"Begging your pardon, m'lady, but her ladyship wishes to speak to you."
Anastasia looked up in surprise; she had not noticed the maid's entrance. She had been bent over a book in her father's study, where, as everyone in the household knew, she was not permitted. She quickly tried to regain her composure, hoping the maid had forgotten this and would not notice her guilty expression.
"Thank you, Sarah, where is she?" she said, straightening up.
"In her parlor m'lady," Sarah replied, bobbing a quick curtsy and fleeing the room.Anastasia looked longingly at the book, a guide to wildlife around rivers in Britain and Ireland, but eventually she sighed and returned it to its shelf. She always loved to come the study. It was one of her favourite places of all the numerous rooms in Avondale. Dark mahogany shelves rose from floor to ceiling, the books on higher levels only accessible by the ladder that skid along the structure. The room was bright, with a large window that provided a fine prospect of the lake at the front of the mansion, where Anastasia had spent many happy hours reading under the cover of a willow tree on the far side. A large and somewhat regal writing desk took pride of place, positioned in the centre of the room in front of the window. It was piled high with the dozens of letters and receipts her father received daily. The books themselves were ordered neatly in rows, many bearing titles from times Anastasia would not believed they even had books - history never having been of great interest or importance to her. It was certainly an impressive room, though the library had a far grander collection.
With such rooms as this in a house, it was no wonder that Anastasia was in an ill-temper when she reached her mother's parlor. This room was elegant, certainly, but there were no books, it wasn't cosy or warm and, perhaps most importantly, it was where her mother was. Though the Countess was of a generally kind disposition and good-nature, she was too mild, too gentle, for Anastasia's liking. Her conversation was dull and soon exhausted, for she talked parties and balls and little else. Such topics bored Anastasia, for she had never been to such events and could never quite grasp her mother's enthusiasm for the occasions. Nevertheless, Anastasia was appropriately fond and respectful her mother and sat through her ramblings, commenting sweetly that yes, she did think Lady so-and-so's dress was quite appalling and of course, mother's sapphires complimented her eyes most becomingly.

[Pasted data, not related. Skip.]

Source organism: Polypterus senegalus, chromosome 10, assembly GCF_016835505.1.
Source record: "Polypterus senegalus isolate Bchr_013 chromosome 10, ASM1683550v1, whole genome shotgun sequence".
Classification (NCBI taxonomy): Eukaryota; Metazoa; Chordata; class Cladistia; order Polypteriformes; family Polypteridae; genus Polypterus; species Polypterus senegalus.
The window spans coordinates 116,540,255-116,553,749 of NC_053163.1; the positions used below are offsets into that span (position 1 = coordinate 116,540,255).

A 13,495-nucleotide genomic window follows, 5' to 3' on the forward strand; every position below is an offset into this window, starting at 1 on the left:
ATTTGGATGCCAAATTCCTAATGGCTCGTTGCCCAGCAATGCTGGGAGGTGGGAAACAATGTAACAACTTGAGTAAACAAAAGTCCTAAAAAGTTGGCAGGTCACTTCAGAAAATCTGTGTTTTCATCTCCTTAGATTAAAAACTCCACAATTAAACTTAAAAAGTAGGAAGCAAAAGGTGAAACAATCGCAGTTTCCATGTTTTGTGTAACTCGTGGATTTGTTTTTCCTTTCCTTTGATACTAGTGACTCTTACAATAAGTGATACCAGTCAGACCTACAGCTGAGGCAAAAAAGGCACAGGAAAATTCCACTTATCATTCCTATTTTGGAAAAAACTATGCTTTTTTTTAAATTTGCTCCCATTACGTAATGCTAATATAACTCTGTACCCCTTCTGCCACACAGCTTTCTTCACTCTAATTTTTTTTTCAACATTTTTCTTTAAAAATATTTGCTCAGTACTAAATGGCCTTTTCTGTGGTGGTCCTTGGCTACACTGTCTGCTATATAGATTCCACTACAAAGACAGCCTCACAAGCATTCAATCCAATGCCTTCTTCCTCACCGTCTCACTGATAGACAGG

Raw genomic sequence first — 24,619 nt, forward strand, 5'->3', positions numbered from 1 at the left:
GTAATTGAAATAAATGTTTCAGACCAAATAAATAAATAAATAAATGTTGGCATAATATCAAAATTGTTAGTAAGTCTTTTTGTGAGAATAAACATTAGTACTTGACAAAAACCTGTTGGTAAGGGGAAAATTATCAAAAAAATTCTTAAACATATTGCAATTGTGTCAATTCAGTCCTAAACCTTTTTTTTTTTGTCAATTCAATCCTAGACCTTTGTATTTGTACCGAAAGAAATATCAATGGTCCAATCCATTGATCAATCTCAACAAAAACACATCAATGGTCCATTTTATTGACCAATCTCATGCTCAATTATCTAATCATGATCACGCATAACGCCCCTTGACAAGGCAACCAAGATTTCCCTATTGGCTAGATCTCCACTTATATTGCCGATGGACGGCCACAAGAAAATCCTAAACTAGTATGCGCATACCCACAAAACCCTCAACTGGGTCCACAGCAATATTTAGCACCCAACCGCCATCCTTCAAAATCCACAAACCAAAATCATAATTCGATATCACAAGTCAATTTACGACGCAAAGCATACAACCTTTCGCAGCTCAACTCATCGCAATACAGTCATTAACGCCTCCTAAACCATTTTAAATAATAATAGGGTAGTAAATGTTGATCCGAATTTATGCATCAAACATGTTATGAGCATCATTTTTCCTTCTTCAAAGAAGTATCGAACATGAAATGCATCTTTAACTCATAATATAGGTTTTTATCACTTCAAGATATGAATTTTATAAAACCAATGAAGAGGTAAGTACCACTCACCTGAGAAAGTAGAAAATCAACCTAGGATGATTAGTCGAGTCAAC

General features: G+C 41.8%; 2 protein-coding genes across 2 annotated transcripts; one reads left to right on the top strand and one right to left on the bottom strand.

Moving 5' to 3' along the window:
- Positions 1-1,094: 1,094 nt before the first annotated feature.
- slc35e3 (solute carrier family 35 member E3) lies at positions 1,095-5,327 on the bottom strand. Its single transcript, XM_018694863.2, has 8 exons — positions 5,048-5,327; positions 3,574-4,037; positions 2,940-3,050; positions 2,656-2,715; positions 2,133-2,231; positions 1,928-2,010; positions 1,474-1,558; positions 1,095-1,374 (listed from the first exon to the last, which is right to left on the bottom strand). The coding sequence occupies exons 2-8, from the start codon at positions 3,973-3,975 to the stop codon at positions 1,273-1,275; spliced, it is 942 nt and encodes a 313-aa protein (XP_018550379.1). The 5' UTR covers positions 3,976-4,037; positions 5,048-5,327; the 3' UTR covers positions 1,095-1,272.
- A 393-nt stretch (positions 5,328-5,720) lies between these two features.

It was anticipating yet another such conversation that Anastasia entered the parlor calling "Mamma?"
Lady Adlington was sitting at the corner of an elegant but uncomfortable sofa, reading the latest edition of Vogue. She looked up and smiled as Anastasia entered.
"There you are, Anna, come sit." She patted the seat across from her and placed her magazine on the table. Anastasia did as she was told, concious of her mother's unusually awkward manner. The Countess smiled artificially before standing, much to Anastasia's surprise, and pacing around the room. Anastasia watched her, bewildered, and waited for her to speak. Eventually, she began-
"Anna, recently you turned seventeen." Anastasia was tempted to point out that she hardly needed reminding, but held her tongue. "Next year you will be presented at court and come out into society." She creased her brow and wondered if her mother would continue to tell her things she was well aware of already.
"But I cannot help but feel that at times...perhaps you are not quite ready." Lady Adlington turned to face her daughter and was met with a wide-eyed girl whose expression was one extreme anxiety.
After a pause, Anastasia spoke hesitantly. "Mamma, I know that at times I can be a little, well, a little... I can hardly find a word to suit." She blushed and averted her eyes in embarrassment. "But please don't postpone-"
"Oh no, my dear! You mistake me. I merely wish that from now on you refrain from running about with your cousin Robert - such behaviour will no longer be tolerated." The Countess's voice had suddenly turned stern. "You are a lady, Anastasia. It is high time you start acting like one."
The Countess stopped before her daughter. She spoke a little more gently this time. "Anna, I know...I should have brought it about more gradually, but I hardly thought about it until I saw you arrive home after your picnic last week. My dear, you must be careful when there is dirt about now that your skirts have been lengthened. It is my fault, I suppose, your father did warn me of such an issue arising." She said, lowering her eyes. "But you don't need to be running around like a child anymore, now you will have parties and balls and shopping!" Her eyes sparkled. Anastasia's did not. "In any case," she went on, "Robert has far more important things to be doing than entertaining you, I am sure."
Though those last words stung her more than anything, Anastasia managed a weak smile and said, "Of course, Mamma, I shall try be more... lady like from now on."
"Good girl! We're to have the Graysons and your grandmamma for dinner next week, I expect you all to be on your best behaviour - your Aunt Beatrice tells me Charlotte has much improved at finishing school. Now run along, the Duchess is coming for tea." Lady Adlington ushered her daughter out of the room, and Anastasia happily fled to her chambers to spend some time pondering over what had been discussed.